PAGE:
The Three Different Types of Tumblr Blog Descriptions
“This is my tumblr where I post things that I see and like. I mostly reblog posts but sometimes I make them. I blog about my interests, which are food, cute animals, text posts that have 100,000+ notes, [fandom], and pretty much anything else random haha. If I see a post that I like I will reblog it lol. If I see a post I do not like I will not reblog it. I don’t reblog posts I don’t see because I can’t reblog them since I didn’t see them so how would I reblog them. I blog about my interests. Here on tumblr, I blog about my interests. I use my blog as a blog (for blogging purposes). Sometimes my interests are random. Sorry not sorry but you will see a lot of [fandom]. [Fandom] is my LIFE okay I JUST HAVE SO MANY FEELS ABOUT IT”
Me, going into the SU tag: Wonder what’s going on this time?
SU discourse: Rebecca Sugar is racist! Everyone is racist! Shut down the show! Cancel it because of this one drawing that they literally apologized for but that we totally disregarded! Point fingers at them for their mistakes!
Me, already exhausted: Wow. Of course. Why am I not surprised?
The problem is that some of you guys don’t even realize that you’re at fault. You’ll justify Sana being sidelined in her own story because you, as an audience and as fans, continue to sideline her in the show - in a season she’s the main character of - it’s nothing new to you. But Muslim WoC are angry, because we’ve waited for so long to be represented, we’ve waited for so long for our stories to be told and we’ve waited for so long for people to hear us, and when we were finally given that opportunity, our character (and ourselves by extension) were overshadowed by other characters and their story lines. To be frank, it’s quite disgusting. Especially when a clip about Sana struggling to put herself together, struggling with her faith, her friends, her identity, struggling to just exist without crumbling apart - and yet her entire life is basically glossed over. When all you can talk about is Even and Isak holding hands, you’re consciously choosing to ignore a story of equal relevance and importance in favour of your white male characters - their unique struggles don’t strip them of that privilege. This is fiction, it’s a TV show, and this is how we’re treated; white people’s stories still hold more value than our own, even within our own stories. Our struggles are tokenized and God forbid our sadness begins to interfere with the happiness of your favourites. We’re speaking to a greater issue at hand here. Because, we, as a community, as a group of women of faith, are continuously sidelined in our own stories, and you choosing to ignore our narratives, choosing to gloss over our pain, choosing to strip us of our identities and cultures when they don’t fit into your framework, and then justifying yourself and your characters. No. It’s unjustifiable.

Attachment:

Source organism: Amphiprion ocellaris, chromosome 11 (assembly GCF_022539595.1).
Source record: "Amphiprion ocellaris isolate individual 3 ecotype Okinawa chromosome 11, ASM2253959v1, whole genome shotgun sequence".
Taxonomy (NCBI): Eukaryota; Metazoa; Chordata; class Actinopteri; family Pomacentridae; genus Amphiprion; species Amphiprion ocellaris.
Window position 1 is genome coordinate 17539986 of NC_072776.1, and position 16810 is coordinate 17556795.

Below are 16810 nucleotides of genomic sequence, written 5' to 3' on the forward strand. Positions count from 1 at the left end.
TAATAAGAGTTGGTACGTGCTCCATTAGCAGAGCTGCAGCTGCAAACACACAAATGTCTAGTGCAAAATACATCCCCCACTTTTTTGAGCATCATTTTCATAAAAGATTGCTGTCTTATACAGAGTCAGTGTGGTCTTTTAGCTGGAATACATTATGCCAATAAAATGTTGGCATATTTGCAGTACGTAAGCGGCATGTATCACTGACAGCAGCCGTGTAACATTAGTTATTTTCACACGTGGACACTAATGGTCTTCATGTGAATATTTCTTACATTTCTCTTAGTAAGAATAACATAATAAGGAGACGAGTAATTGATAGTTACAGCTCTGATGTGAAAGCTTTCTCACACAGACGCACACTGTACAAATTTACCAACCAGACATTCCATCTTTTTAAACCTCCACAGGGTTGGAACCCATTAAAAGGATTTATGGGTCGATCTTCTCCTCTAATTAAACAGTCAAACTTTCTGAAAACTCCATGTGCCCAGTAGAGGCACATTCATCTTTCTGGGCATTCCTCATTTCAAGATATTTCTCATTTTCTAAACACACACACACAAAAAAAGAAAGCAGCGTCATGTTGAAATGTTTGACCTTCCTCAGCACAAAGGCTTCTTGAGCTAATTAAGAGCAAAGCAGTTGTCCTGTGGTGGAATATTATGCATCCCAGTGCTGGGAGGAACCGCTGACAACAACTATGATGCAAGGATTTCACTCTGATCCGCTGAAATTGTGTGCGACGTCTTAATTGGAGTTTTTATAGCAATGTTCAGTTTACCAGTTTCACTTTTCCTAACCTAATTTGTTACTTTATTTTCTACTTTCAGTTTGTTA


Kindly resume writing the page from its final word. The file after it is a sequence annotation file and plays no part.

The clouds that threatened rain earlier in the day have subsided, bunching themselves cosily near the horizon as though they’re aware that what Laurent needs more than anything else is a good sunset to serve as a backdrop. Laurent sits in the grass near the edge of the headland, looking down onto the dark sand of the beach. The water shades abruptly from turquoise to teal a few hundred metres offshore, a meandering divide that becomes less and less distinct as the sun creeps down.
Part of the reason Laurent has been so strict with the show’s budget is that he’s been determined, all along, to produce a finale that is truly spectacular. Sunsets over the ocean aren’t exactly easy to come by, on Australia’s east coast, and it’s an irony of geography that the nearest west coast belongs to another country entirely.
But that makes it better, Laurent thinks, gazing out over the vista of Te Henga. Crossing the sea. The romance of destination.
“I don’t suppose you’d be prepared to give us a hint,” says a voice from behind him.
Jokaste steps up next to him; Laurent has to tilt his head to take her in. Her hair is braided back, one plait forming a headband and the others looped intricately into a knot at the back of her head. She’s wearing a long flowing dress of pale lavender, just a shade away from overtly bridal, and it somehow manages to accentuate the porcelain of her skin instead of calling out unpleasant pink or yellow tones. Laurent makes a note to give someone in wardrobe a bonus for that.
“You do know who he’s going to choose, don’t you?” she says.